“I purposely locked my account due to the following: a) bots; b) abusive trolls; and c) we will be releasing some sensitive info in the coming weeks and I want to somewhat control who has initial access to it,” Avenatti wrote.

A CNN insider told Fox News last week that CNN “might as well lay off its whole reporting staff and save millions of dollars” due to Avenatti’s “takeover” of the cable network. Also last week, when Avenatti was still the toast of liberal media, he was spotted partying at the posh weekend home of CNN star Don Lemon.

Last Sunday, CNN’s “Reliable Sources” aired a segment with the chyron asking, “Are Michael Avenatti’s 15 minutes up?” It’s bizarre to think that the same network that booked Avenatti over 75 times since March would question if his spotlight was dwindling, but nonetheless CNN’s resident media guru Brian Stelter did just that – although he used an ongoing tactic of posing his thoughts in the form of a question.

“I do think there is a legitimate question about whether Avenatti has been overexposed by being on television almost every day,” Stelter proclaimed.

Less than 72 hours before CNN declared that Avenatti could be overexposed, Media Research Center Director of Media Analysis Tim Graham penned a column headlined, “CNN + Michael Avenatti = L-O-V-E: Mainstream media’s incredible, obsessive romance with Stormy’s attorney,” which detailed the network’s fixation with the porn star lawyer.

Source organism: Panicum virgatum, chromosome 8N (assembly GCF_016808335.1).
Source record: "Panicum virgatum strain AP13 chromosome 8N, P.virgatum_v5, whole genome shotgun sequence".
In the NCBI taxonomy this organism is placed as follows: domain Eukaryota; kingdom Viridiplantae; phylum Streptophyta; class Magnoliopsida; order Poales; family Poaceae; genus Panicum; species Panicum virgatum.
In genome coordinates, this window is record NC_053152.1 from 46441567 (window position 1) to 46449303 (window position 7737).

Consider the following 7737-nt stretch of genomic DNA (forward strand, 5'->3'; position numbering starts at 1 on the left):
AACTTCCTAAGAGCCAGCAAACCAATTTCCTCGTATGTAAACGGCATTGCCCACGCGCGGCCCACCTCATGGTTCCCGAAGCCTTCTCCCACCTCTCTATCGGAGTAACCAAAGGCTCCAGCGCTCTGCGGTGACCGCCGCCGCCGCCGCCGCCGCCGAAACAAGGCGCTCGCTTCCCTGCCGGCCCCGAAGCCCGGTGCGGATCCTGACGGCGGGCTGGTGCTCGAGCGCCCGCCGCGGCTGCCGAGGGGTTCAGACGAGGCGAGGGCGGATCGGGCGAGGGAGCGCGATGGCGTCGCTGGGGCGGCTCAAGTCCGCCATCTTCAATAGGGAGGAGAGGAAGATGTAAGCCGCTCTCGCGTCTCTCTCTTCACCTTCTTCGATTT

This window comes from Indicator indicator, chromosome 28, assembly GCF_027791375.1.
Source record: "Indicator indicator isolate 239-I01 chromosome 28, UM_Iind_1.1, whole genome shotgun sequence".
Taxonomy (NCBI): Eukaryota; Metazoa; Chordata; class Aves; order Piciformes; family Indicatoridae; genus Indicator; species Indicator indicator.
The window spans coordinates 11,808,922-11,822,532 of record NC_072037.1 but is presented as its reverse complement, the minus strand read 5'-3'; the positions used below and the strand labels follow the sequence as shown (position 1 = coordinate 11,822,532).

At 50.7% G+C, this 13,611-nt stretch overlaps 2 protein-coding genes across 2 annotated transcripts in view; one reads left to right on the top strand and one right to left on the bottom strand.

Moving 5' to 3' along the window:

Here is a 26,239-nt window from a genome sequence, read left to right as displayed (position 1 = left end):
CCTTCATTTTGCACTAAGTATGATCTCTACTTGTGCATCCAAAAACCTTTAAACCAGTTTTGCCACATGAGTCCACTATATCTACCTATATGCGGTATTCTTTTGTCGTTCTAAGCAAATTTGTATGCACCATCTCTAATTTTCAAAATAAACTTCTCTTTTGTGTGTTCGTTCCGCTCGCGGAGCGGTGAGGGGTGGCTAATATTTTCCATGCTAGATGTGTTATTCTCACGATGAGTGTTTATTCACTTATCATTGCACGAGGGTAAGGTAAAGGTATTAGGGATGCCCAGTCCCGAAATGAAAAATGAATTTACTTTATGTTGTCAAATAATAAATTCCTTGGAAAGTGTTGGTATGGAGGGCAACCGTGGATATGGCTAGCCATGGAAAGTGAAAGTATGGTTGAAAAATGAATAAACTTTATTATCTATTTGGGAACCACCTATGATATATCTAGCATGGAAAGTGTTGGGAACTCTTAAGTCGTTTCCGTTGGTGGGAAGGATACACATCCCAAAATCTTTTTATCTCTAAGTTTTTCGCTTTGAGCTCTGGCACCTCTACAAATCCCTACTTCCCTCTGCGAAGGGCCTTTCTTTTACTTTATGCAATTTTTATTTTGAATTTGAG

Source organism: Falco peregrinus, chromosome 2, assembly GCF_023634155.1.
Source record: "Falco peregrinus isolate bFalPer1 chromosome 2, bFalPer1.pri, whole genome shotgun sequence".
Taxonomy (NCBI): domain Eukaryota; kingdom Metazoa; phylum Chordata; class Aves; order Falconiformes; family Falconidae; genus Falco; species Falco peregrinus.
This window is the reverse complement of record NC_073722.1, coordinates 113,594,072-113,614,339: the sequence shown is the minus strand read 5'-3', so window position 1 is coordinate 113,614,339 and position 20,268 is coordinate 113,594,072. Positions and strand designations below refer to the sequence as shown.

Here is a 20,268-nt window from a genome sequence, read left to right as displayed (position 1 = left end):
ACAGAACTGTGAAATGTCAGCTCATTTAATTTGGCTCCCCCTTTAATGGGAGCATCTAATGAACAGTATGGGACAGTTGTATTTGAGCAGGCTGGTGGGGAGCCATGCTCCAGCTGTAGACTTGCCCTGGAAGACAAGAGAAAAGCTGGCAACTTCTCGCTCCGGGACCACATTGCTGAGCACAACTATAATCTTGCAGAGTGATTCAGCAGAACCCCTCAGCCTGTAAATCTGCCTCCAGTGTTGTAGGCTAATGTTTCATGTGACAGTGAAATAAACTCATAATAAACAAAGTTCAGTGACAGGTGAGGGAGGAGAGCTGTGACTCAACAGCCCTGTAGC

Since then, CNN political analyst Ryan Lizza has taken to Twitter to express his disdain for Avenatti’s recent actions, which include blocking Lizza and other reporters from viewing his tweets.

“Lol. Michael Avenatti is such a champion of the press, truth, and the First Amendment that he blocks reporters covering him after mildly critical tweets and then pretends he didn’t do it,” Lizza wrote after Avenatti claimed he didn’t purposely block him.

“It’s not credible that it was inadvertent—you blocked me & other reporters [sic] mins after critical tweets,” Lizza fired back.

TheWrap media editor Jon Levine chimed in, “I would urge everyone to read in which Michael Avenatti says he 'inadvertently' blocked a reporter. This could be heading into Joy Reid territory.”

Avenatti recently made headlines by threatening to take legal action against reporters who reported unfavorable news about him, including The Daily Caller, The Hollywood Reporter and Law & Crime. He even talked down to the Los Angeles Times reporter who revealed that he was hit with the $10 million judgement in bankruptcy court.

“Over blown. Sensational reporting at its finest. Check the facts next time please and report accurately,” Avenatti wrote without providing any evidence of what was inaccurate.

He called the story “irrelevant” in a statement to the paper.

It remains to be seen if Avenatti’s 15 minutes are actually up amid ongoing turmoil, or if he is simply too busy with family issues to appear on CNN. Either way it’s safe to assume that we’ll find out shortly.

Fox News’ Samuel Chamberlain, Brooke Singman, Lukas Mikelionis, Kristin Brown and The Associated Press contributed to this report.